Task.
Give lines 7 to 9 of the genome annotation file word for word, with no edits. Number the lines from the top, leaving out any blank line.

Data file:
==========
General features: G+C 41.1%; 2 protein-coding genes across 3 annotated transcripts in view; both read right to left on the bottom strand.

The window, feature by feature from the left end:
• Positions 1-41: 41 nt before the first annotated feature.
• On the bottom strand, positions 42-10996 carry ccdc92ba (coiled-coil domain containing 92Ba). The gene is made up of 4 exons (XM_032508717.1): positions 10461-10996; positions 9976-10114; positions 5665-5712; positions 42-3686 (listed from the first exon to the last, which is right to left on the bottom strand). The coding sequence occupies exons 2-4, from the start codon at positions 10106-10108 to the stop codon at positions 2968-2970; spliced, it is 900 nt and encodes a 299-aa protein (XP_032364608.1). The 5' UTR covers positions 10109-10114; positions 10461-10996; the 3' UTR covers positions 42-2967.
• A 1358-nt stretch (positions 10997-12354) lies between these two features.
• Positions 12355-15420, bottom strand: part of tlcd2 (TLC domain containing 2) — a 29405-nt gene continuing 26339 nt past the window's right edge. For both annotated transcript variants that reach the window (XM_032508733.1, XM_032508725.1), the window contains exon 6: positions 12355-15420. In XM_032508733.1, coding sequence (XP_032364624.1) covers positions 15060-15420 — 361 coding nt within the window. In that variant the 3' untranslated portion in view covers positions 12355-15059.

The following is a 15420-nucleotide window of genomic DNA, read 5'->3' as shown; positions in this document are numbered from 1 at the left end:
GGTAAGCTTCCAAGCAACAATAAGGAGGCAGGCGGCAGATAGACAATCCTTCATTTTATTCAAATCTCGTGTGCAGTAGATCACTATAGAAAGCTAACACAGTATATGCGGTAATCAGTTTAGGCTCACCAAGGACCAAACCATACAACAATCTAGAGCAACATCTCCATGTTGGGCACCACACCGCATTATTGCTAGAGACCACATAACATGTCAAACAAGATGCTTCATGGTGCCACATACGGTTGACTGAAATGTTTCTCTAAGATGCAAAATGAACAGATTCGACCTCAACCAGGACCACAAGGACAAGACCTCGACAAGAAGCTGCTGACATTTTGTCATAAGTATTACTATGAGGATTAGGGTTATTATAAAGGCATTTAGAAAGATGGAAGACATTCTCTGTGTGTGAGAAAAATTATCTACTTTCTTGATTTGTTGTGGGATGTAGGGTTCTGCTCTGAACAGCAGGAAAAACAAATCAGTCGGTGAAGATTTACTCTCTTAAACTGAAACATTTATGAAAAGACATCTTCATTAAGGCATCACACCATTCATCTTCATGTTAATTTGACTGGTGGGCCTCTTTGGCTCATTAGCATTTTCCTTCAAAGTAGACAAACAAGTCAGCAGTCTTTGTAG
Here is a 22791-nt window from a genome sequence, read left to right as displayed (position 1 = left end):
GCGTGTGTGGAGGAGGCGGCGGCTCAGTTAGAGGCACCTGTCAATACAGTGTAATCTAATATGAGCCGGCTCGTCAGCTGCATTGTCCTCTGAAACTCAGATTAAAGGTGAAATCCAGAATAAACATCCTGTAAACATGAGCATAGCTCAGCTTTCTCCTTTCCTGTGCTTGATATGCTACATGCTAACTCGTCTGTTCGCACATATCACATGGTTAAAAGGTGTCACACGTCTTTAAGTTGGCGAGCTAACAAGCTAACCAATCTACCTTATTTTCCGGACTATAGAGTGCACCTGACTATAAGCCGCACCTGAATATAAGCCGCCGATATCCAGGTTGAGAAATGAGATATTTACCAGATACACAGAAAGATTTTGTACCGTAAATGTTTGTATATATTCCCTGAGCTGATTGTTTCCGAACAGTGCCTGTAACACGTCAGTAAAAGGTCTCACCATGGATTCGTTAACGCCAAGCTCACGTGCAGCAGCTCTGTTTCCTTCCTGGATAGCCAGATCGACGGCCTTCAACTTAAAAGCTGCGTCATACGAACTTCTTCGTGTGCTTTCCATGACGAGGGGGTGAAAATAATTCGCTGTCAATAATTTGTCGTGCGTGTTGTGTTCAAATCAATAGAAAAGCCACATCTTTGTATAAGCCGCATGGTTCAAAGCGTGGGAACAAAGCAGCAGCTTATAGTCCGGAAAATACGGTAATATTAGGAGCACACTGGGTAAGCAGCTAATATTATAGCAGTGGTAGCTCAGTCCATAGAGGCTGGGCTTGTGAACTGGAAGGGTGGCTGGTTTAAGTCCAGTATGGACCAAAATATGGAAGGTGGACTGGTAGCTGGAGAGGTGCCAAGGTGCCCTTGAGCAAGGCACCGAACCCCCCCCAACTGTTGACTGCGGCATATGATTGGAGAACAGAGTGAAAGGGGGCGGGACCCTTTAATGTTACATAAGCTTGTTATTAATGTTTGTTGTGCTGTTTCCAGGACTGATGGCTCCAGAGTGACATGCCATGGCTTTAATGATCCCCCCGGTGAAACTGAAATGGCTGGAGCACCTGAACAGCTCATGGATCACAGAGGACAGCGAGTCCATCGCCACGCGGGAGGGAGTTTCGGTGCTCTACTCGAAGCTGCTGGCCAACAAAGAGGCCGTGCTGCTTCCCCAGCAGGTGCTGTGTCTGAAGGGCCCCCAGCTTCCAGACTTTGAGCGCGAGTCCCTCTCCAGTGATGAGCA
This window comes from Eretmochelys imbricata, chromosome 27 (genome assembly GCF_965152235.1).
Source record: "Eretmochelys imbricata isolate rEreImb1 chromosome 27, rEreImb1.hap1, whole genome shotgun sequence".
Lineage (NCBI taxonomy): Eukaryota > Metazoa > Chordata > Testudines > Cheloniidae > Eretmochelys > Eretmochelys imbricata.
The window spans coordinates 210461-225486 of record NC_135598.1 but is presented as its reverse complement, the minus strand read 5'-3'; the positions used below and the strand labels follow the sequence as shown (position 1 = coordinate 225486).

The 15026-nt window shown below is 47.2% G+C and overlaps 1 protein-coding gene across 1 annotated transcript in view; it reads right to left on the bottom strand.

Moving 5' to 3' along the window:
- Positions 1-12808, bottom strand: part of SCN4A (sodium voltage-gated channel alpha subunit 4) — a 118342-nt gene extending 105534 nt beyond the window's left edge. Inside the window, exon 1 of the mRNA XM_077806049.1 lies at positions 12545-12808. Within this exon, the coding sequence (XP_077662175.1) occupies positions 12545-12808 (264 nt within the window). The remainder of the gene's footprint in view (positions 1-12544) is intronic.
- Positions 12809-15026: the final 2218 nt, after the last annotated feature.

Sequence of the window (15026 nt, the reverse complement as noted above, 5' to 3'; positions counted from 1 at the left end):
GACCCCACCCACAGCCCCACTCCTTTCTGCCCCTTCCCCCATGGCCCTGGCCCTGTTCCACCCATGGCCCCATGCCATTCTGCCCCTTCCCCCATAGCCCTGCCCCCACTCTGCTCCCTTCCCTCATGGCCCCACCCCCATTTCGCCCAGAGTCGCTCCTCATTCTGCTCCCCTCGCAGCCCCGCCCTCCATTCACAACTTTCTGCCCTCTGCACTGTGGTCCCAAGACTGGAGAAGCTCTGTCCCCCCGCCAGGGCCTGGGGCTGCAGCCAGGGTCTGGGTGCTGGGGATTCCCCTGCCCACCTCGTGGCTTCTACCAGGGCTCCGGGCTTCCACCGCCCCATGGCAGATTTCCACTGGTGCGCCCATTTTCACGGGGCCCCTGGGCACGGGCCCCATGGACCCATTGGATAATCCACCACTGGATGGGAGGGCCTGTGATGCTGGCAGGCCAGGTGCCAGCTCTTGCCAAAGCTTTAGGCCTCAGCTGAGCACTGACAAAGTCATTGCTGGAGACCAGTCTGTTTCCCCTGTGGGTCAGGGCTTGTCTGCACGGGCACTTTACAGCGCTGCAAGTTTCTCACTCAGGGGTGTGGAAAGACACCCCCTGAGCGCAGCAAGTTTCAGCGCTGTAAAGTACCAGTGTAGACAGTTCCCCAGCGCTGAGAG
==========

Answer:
The following is a 15420-nucleotide window of genomic DNA, read 5'->3' as shown; positions in this document are numbered from 1 at the left end:
GGTAAGCTTCCAAGCAACAATAAGGAGGCAGGCGGCAGATAGACAATCCTTCATTTTATTCAAATCTCGTGTGCAGTAGATCACTATAGAAAGCTAACACAGTATATGCGGTAATCAGTTTAGGCTCACCAAGGACCAAACCATACAACAATCTAGAGCAACATCTCCATGTTGGGCACCACACCGCATTATTGCTAGAGACCACATAACATGTCAAACAAGATGCTTCATGGTGCCACATACGGTTGACTGAAATGTTTCTCTAAGATGCAAAATGAACAGATTCGACCTCAACCAGGACCACAAGGACAAGACCTCGACAAGAAGCTGCTGACATTTTGTCATAAGTATTACTATGAGGATTAGGGTTATTATAAAGGCATTTAGAAAGATGGAAGACATTCTCTGTGTGTGAGAAAAATTATCTACTTTCTTGATTTGTTGTGGGATGTAGGGTTCTGCTCTGAACAGCAGGAAAAACAAATCAGTCGGTGAAGATTTACTCTCTTAAACTGAAACATTTATGAAAAGACATCTTCATTAAGGCATCACACCATTCATCTTCATGTTAATTTGACTGGTGGGCCTCTTTGGCTCATTAGCATTTTCCTTCAAAGTAGACAAACAAGTCAGCAGTCTTTGTAG
Here is a 22791-nt window from a genome sequence, read left to right as displayed (position 1 = left end):